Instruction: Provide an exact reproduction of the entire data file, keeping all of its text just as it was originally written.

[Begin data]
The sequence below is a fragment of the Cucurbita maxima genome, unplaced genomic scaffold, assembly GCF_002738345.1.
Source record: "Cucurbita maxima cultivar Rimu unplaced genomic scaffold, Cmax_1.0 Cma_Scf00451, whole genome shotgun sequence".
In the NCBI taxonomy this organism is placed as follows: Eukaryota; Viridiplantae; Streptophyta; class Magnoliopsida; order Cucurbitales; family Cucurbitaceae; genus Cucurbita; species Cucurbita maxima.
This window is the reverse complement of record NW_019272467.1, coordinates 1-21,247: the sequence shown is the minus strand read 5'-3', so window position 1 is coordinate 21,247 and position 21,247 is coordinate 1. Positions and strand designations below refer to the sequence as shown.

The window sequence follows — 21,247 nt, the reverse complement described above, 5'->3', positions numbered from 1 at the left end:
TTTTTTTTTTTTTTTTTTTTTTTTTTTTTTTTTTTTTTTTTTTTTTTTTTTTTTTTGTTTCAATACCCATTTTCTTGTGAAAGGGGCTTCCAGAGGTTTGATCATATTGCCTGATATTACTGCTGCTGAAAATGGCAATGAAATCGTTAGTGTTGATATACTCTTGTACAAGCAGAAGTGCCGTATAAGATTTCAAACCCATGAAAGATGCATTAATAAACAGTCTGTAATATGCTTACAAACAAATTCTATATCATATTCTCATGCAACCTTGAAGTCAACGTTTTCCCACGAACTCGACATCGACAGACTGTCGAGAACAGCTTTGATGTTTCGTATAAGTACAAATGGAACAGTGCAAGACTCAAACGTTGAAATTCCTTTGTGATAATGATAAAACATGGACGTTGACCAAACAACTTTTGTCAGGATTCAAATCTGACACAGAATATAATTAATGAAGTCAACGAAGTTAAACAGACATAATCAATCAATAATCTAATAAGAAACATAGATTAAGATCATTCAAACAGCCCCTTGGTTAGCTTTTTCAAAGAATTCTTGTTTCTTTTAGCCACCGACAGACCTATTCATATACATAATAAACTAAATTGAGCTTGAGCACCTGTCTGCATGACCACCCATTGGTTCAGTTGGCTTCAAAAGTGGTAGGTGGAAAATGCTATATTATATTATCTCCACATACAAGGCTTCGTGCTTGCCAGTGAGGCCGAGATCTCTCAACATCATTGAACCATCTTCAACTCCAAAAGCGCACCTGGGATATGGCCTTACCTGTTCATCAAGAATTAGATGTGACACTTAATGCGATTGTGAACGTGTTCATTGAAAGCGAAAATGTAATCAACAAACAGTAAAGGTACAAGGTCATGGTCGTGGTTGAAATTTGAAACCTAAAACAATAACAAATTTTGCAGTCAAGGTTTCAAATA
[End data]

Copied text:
The sequence below is a fragment of the Cucurbita maxima genome, unplaced genomic scaffold, assembly GCF_002738345.1.
Source record: "Cucurbita maxima cultivar Rimu unplaced genomic scaffold, Cmax_1.0 Cma_Scf00451, whole genome shotgun sequence".
In the NCBI taxonomy this organism is placed as follows: Eukaryota; Viridiplantae; Streptophyta; class Magnoliopsida; order Cucurbitales; family Cucurbitaceae; genus Cucurbita; species Cucurbita maxima.
This window is the reverse complement of record NW_019272467.1, coordinates 1-21,247: the sequence shown is the minus strand read 5'-3', so window position 1 is coordinate 21,247 and position 21,247 is coordinate 1. Positions and strand designations below refer to the sequence as shown.

The window sequence follows — 21,247 nt, the reverse complement described above, 5'->3', positions numbered from 1 at the left end:
TTTTTTTTTTTTTTTTTTTTTTTTTTTTTTTTTTTTTTTTTTTTTTTTTTTTTTTTGTTTCAATACCCATTTTCTTGTGAAAGGGGCTTCCAGAGGTTTGATCATATTGCCTGATATTACTGCTGCTGAAAATGGCAATGAAATCGTTAGTGTTGATATACTCTTGTACAAGCAGAAGTGCCGTATAAGATTTCAAACCCATGAAAGATGCATTAATAAACAGTCTGTAATATGCTTACAAACAAATTCTATATCATATTCTCATGCAACCTTGAAGTCAACGTTTTCCCACGAACTCGACATCGACAGACTGTCGAGAACAGCTTTGATGTTTCGTATAAGTACAAATGGAACAGTGCAAGACTCAAACGTTGAAATTCCTTTGTGATAATGATAAAACATGGACGTTGACCAAACAACTTTTGTCAGGATTCAAATCTGACACAGAATATAATTAATGAAGTCAACGAAGTTAAACAGACATAATCAATCAATAATCTAATAAGAAACATAGATTAAGATCATTCAAACAGCCCCTTGGTTAGCTTTTTCAAAGAATTCTTGTTTCTTTTAGCCACCGACAGACCTATTCATATACATAATAAACTAAATTGAGCTTGAGCACCTGTCTGCATGACCACCCATTGGTTCAGTTGGCTTCAAAAGTGGTAGGTGGAAAATGCTATATTATATTATCTCCACATACAAGGCTTCGTGCTTGCCAGTGAGGCCGAGATCTCTCAACATCATTGAACCATCTTCAACTCCAAAAGCGCACCTGGGATATGGCCTTACCTGTTCATCAAGAATTAGATGTGACACTTAATGCGATTGTGAACGTGTTCATTGAAAGCGAAAATGTAATCAACAAACAGTAAAGGTACAAGGTCATGGTCGTGGTTGAAATTTGAAACCTAAAACAATAACAAATTTTGCAGTCAAGGTTTCAAATA